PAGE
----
GhanaPa.com - The Goodness News Portal can confirm; "The Elders" was established by late former South African President Nelson Mandela in 18 July 2007.
The Elders is chaired by Kofi Annan and consists of nine Elders and four Elders Emeritus. Desmond Tutu served for six years as chair before stepping down in May 2013, and remains an Elder Emeritus.
The Elders is an international non-governmental organisation of public figures noted as elder statesmen, peace activists, and human rights advocates.
The Elders describe themselves as "independent global leaders working together for peace and human rights". The goal Mandela set for the Elders was to use their "almost 1,000 years of collective experience" to work on solutions for seemingly insurmountable problems such as climate change, HIV/AIDS, and poverty, as well as to "use their political independence to help resolve some of the world's most intractable conflicts".
According to GhanaSky.com analyst, the meeting Pope Francis also focused on "Peace, migration, climate change, gender equality etc"
Pope Francis had a private meeting at Santa Marta on Monday afternoon with members of The Elders, an independent group of global leaders working for peace and human rights around the world.
The Elders was established 10 years ago by former South African President Nelson Mandela and is currently marking the group’s 10th anniversary with a campaign called “Walk Together” - continuing Mandela’s long walk to freedom.
Just after the audience, Philippa Hitchen spoke to two of the founding members of The Elders, former UN Secretary General Kofi Annan and Mary Robinson, former Irish President, former UN high commissioner for human rights and, more recently, UN envoy on climate change. Philippa began by asking Kofi Annan about the issues they were able to discuss during their papal audience…
The former UN leader says it was important for four representatives of the group to come to the Vatican because they share many common interests and values. He says they wanted to engage with Pope Francis and “discuss how we can work together, how we can pool our efforts on some of these issues”.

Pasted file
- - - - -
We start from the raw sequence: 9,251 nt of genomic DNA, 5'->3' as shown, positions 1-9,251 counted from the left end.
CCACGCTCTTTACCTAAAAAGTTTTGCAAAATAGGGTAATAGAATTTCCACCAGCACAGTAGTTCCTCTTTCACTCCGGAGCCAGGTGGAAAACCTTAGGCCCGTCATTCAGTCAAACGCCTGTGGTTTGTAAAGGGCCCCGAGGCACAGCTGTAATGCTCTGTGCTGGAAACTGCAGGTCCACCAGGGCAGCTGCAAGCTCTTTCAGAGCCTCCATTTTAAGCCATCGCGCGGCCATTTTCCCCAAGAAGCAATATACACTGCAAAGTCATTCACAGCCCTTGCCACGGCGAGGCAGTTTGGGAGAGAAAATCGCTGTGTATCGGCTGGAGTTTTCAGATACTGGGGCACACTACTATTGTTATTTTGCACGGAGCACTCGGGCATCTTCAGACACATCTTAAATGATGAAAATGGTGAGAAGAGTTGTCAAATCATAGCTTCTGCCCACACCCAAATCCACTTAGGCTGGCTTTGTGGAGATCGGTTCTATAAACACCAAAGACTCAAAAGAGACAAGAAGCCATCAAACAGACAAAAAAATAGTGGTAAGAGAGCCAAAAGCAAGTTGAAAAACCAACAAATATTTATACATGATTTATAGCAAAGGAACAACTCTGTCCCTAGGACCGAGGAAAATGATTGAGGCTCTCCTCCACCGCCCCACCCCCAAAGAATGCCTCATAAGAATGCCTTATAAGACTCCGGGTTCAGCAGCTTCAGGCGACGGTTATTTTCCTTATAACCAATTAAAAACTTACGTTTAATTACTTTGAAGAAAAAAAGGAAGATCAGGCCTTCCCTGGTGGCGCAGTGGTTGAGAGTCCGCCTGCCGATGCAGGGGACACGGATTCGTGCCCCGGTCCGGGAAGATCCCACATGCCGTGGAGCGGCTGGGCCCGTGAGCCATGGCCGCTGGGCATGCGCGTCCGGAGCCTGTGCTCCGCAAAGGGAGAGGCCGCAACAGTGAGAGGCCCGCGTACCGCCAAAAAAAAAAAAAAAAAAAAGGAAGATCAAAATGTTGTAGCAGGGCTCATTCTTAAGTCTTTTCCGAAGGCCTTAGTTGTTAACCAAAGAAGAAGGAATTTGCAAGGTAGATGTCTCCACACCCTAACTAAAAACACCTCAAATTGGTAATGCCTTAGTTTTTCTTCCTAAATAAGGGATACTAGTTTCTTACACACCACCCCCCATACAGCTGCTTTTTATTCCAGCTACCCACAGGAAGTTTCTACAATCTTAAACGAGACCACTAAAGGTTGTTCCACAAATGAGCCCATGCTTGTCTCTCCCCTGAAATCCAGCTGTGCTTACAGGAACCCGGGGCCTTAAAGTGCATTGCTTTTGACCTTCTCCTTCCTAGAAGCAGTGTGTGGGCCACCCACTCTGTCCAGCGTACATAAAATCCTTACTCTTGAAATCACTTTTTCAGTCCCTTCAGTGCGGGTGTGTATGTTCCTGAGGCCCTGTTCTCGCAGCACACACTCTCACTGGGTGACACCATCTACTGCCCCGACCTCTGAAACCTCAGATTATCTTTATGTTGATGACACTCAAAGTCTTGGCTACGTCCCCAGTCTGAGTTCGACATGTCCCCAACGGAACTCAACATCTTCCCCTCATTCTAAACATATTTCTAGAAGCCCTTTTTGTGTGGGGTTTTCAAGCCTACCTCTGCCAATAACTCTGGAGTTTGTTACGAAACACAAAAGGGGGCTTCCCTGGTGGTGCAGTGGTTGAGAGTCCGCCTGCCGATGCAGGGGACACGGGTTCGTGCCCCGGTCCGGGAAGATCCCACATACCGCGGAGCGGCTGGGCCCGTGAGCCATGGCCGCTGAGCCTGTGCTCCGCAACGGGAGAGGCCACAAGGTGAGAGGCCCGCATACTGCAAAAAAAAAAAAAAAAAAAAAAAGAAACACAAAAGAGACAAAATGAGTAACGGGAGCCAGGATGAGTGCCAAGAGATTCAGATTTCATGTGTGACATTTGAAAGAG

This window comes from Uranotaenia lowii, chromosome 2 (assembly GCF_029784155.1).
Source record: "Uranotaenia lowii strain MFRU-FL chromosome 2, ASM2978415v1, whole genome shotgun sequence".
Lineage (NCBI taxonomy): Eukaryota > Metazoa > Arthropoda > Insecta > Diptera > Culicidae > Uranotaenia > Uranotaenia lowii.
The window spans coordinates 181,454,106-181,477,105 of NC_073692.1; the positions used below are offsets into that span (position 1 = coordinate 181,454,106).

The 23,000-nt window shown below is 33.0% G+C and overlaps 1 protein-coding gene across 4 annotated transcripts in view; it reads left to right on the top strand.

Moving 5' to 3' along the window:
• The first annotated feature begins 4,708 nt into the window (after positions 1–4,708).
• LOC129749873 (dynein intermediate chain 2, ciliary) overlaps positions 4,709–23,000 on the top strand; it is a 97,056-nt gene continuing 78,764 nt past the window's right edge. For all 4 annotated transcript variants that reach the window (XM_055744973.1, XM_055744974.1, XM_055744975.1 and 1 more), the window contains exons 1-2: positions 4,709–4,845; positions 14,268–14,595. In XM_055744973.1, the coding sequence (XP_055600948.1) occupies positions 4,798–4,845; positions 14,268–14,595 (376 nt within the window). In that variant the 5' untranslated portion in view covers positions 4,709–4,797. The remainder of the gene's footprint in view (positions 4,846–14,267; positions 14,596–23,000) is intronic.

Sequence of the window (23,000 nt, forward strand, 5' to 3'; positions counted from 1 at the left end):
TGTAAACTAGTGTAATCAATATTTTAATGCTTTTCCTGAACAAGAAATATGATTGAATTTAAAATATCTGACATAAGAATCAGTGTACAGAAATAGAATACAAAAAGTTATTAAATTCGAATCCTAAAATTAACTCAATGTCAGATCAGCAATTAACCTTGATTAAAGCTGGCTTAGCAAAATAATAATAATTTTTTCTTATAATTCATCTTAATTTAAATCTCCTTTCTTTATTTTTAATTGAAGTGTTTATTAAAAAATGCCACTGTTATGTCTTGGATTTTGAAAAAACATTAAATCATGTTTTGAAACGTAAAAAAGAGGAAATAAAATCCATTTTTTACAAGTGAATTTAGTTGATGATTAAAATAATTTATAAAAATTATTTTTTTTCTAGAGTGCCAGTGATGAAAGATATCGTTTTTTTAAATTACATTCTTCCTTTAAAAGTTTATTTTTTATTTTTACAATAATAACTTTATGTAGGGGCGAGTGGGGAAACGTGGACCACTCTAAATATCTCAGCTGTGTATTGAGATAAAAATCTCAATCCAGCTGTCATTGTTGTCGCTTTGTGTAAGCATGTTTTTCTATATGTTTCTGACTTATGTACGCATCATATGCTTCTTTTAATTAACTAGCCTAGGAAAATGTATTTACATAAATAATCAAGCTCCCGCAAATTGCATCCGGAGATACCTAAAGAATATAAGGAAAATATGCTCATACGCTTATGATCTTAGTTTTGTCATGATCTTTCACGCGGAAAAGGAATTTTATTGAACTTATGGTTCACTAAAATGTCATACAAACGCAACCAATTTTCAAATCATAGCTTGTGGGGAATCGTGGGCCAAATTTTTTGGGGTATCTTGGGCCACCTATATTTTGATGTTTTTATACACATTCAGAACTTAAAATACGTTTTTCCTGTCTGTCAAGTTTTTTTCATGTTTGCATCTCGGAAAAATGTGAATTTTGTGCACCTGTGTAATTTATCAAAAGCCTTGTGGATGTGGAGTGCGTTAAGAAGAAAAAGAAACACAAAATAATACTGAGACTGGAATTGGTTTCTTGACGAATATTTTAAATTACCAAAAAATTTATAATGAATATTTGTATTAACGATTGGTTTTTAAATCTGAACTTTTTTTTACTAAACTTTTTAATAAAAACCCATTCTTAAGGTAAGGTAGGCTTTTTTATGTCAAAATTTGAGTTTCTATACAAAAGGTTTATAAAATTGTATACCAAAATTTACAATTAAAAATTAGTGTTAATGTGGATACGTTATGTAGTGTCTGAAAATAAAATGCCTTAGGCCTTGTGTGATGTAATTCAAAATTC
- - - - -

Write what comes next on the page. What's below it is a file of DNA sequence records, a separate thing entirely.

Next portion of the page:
Peace, migration, climate change, gender equalityAmong the areas of discussion, he continues, were the questions of migration, nuclear weapons peace, mediation and conflicts, as well as climate change and gender equality, that is “the importance of giving women a voice and respecting their role”. He adds “I hope this will be the first of many meetings”.
Shared efforts to be a voice for marginalisedFormer Irish President Mary Robinson says the group came to express “an appreciation for the role he is playing and the fact that he, like The Elders, is trying to be a voice for the voiceless and the marginalized, trying to deal with the most difficult areas of conflict.
She says they also spoke about countries including Venezuela and Congo, as well as focusing on climate change, all issues, she notes, where “the pope has given leadership”.
Common values, common sense of purposeRobinson says she was also struck by the “warmth and affection and humour” in their meeting. “I was very struck by how relaxed the pope was with us, how much he joked”, she says, adding that Pope Francis seemed to “feel at home” as they discussed “common values, a common moral purpose, common problems”
I think he could be a future ‘Elder’, Annan says and Robinson quips, “I think he’s a Super Elder”.
Over the coming days we will be featuring further excerpts from this interview, as Kofi Annan and Mary Robinson discuss the COP23 climate conference, gender equality in politics, the role of diplomacy and peacemaking, migration and refugees, as well as the situation in Myanmar as Pope Francis prepares to travel there at the end of November.